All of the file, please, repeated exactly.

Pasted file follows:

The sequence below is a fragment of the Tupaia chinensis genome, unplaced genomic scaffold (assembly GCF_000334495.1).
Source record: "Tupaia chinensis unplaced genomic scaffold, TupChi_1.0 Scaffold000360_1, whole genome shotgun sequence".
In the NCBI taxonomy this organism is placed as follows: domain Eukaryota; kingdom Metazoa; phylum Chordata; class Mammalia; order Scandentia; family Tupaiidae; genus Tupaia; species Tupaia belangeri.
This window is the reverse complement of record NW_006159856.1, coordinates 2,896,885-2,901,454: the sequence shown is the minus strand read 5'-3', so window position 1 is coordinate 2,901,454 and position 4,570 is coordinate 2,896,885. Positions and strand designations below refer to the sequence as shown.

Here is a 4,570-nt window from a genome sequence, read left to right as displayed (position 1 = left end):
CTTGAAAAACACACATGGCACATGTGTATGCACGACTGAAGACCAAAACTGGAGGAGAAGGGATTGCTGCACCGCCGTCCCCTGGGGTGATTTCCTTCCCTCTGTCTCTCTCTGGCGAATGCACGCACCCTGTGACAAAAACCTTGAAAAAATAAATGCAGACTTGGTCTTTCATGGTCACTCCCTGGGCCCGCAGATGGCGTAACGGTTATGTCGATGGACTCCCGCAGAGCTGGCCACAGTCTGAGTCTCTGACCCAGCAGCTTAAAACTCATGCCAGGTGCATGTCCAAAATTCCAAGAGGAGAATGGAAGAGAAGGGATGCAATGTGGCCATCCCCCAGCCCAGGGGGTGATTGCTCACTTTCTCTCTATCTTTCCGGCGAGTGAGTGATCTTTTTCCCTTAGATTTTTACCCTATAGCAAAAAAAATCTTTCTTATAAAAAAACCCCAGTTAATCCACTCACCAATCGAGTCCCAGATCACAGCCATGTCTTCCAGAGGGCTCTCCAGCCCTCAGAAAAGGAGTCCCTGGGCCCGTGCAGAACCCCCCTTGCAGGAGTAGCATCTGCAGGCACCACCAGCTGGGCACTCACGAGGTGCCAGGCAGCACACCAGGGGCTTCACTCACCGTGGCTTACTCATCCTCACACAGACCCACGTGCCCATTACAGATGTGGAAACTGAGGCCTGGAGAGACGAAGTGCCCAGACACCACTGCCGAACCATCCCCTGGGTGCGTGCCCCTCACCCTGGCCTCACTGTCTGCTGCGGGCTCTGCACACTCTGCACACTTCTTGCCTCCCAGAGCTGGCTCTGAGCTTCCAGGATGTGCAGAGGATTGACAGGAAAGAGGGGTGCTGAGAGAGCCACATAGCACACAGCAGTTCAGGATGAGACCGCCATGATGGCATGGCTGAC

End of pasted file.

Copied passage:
The sequence below is a fragment of the Tupaia chinensis genome, unplaced genomic scaffold (assembly GCF_000334495.1).
Source record: "Tupaia chinensis unplaced genomic scaffold, TupChi_1.0 Scaffold000360_1, whole genome shotgun sequence".
In the NCBI taxonomy this organism is placed as follows: domain Eukaryota; kingdom Metazoa; phylum Chordata; class Mammalia; order Scandentia; family Tupaiidae; genus Tupaia; species Tupaia belangeri.
This window is the reverse complement of record NW_006159856.1, coordinates 2,896,885-2,901,454: the sequence shown is the minus strand read 5'-3', so window position 1 is coordinate 2,901,454 and position 4,570 is coordinate 2,896,885. Positions and strand designations below refer to the sequence as shown.

Here is a 4,570-nt window from a genome sequence, read left to right as displayed (position 1 = left end):
CTTGAAAAACACACATGGCACATGTGTATGCACGACTGAAGACCAAAACTGGAGGAGAAGGGATTGCTGCACCGCCGTCCCCTGGGGTGATTTCCTTCCCTCTGTCTCTCTCTGGCGAATGCACGCACCCTGTGACAAAAACCTTGAAAAAATAAATGCAGACTTGGTCTTTCATGGTCACTCCCTGGGCCCGCAGATGGCGTAACGGTTATGTCGATGGACTCCCGCAGAGCTGGCCACAGTCTGAGTCTCTGACCCAGCAGCTTAAAACTCATGCCAGGTGCATGTCCAAAATTCCAAGAGGAGAATGGAAGAGAAGGGATGCAATGTGGCCATCCCCCAGCCCAGGGGGTGATTGCTCACTTTCTCTCTATCTTTCCGGCGAGTGAGTGATCTTTTTCCCTTAGATTTTTACCCTATAGCAAAAAAAATCTTTCTTATAAAAAAACCCCAGTTAATCCACTCACCAATCGAGTCCCAGATCACAGCCATGTCTTCCAGAGGGCTCTCCAGCCCTCAGAAAAGGAGTCCCTGGGCCCGTGCAGAACCCCCCTTGCAGGAGTAGCATCTGCAGGCACCACCAGCTGGGCACTCACGAGGTGCCAGGCAGCACACCAGGGGCTTCACTCACCGTGGCTTACTCATCCTCACACAGACCCACGTGCCCATTACAGATGTGGAAACTGAGGCCTGGAGAGACGAAGTGCCCAGACACCACTGCCGAACCATCCCCTGGGTGCGTGCCCCTCACCCTGGCCTCACTGTCTGCTGCGGGCTCTGCACACTCTGCACACTTCTTGCCTCCCAGAGCTGGCTCTGAGCTTCCAGGATGTGCAGAGGATTGACAGGAAAGAGGGGTGCTGAGAGAGCCACATAGCACACAGCAGTTCAGGATGAGACCGCCATGATGGCATGGCTGAC